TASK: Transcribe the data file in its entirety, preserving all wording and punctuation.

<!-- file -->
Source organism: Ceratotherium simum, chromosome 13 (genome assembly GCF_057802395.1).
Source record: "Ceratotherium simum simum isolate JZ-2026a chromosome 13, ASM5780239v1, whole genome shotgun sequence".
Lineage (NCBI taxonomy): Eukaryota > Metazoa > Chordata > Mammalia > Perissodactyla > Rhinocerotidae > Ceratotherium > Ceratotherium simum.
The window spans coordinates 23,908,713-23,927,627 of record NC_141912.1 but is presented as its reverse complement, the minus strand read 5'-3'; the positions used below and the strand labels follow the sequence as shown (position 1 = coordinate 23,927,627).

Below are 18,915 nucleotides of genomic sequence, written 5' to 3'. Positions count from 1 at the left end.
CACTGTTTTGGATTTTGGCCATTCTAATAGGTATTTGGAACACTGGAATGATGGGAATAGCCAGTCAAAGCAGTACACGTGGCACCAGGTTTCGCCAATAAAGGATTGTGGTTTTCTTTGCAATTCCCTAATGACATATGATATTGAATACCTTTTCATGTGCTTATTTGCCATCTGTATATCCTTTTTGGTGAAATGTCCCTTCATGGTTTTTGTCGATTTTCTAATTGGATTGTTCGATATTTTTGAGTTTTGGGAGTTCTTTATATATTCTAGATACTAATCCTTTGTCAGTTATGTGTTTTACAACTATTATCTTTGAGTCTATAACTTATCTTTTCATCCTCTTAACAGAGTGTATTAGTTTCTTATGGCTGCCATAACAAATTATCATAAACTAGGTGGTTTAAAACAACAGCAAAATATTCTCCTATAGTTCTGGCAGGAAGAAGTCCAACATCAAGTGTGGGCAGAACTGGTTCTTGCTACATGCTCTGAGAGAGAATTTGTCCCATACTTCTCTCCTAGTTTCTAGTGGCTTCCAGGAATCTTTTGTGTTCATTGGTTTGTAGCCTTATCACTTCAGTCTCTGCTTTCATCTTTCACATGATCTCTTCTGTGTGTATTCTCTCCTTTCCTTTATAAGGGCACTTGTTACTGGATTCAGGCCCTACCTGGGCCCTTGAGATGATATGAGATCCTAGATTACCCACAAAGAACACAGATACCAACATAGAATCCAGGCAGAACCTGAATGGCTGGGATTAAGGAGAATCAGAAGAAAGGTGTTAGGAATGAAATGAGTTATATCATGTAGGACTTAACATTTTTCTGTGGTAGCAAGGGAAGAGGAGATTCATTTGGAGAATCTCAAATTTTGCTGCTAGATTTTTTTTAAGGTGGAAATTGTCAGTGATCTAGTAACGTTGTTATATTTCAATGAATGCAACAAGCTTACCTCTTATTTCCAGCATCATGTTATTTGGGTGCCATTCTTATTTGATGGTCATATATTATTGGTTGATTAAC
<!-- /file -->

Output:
Source organism: Ceratotherium simum, chromosome 13 (genome assembly GCF_057802395.1).
Source record: "Ceratotherium simum simum isolate JZ-2026a chromosome 13, ASM5780239v1, whole genome shotgun sequence".
Lineage (NCBI taxonomy): Eukaryota > Metazoa > Chordata > Mammalia > Perissodactyla > Rhinocerotidae > Ceratotherium > Ceratotherium simum.
The window spans coordinates 23,908,713-23,927,627 of record NC_141912.1 but is presented as its reverse complement, the minus strand read 5'-3'; the positions used below and the strand labels follow the sequence as shown (position 1 = coordinate 23,927,627).

Below are 18,915 nucleotides of genomic sequence, written 5' to 3'. Positions count from 1 at the left end.
CACTGTTTTGGATTTTGGCCATTCTAATAGGTATTTGGAACACTGGAATGATGGGAATAGCCAGTCAAAGCAGTACACGTGGCACCAGGTTTCGCCAATAAAGGATTGTGGTTTTCTTTGCAATTCCCTAATGACATATGATATTGAATACCTTTTCATGTGCTTATTTGCCATCTGTATATCCTTTTTGGTGAAATGTCCCTTCATGGTTTTTGTCGATTTTCTAATTGGATTGTTCGATATTTTTGAGTTTTGGGAGTTCTTTATATATTCTAGATACTAATCCTTTGTCAGTTATGTGTTTTACAACTATTATCTTTGAGTCTATAACTTATCTTTTCATCCTCTTAACAGAGTGTATTAGTTTCTTATGGCTGCCATAACAAATTATCATAAACTAGGTGGTTTAAAACAACAGCAAAATATTCTCCTATAGTTCTGGCAGGAAGAAGTCCAACATCAAGTGTGGGCAGAACTGGTTCTTGCTACATGCTCTGAGAGAGAATTTGTCCCATACTTCTCTCCTAGTTTCTAGTGGCTTCCAGGAATCTTTTGTGTTCATTGGTTTGTAGCCTTATCACTTCAGTCTCTGCTTTCATCTTTCACATGATCTCTTCTGTGTGTATTCTCTCCTTTCCTTTATAAGGGCACTTGTTACTGGATTCAGGCCCTACCTGGGCCCTTGAGATGATATGAGATCCTAGATTACCCACAAAGAACACAGATACCAACATAGAATCCAGGCAGAACCTGAATGGCTGGGATTAAGGAGAATCAGAAGAAAGGTGTTAGGAATGAAATGAGTTATATCATGTAGGACTTAACATTTTTCTGTGGTAGCAAGGGAAGAGGAGATTCATTTGGAGAATCTCAAATTTTGCTGCTAGATTTTTTTTAAGGTGGAAATTGTCAGTGATCTAGTAACGTTGTTATATTTCAATGAATGCAACAAGCTTACCTCTTATTTCCAGCATCATGTTATTTGGGTGCCATTCTTATTTGATGGTCATATATTATTGGTTGATTAAC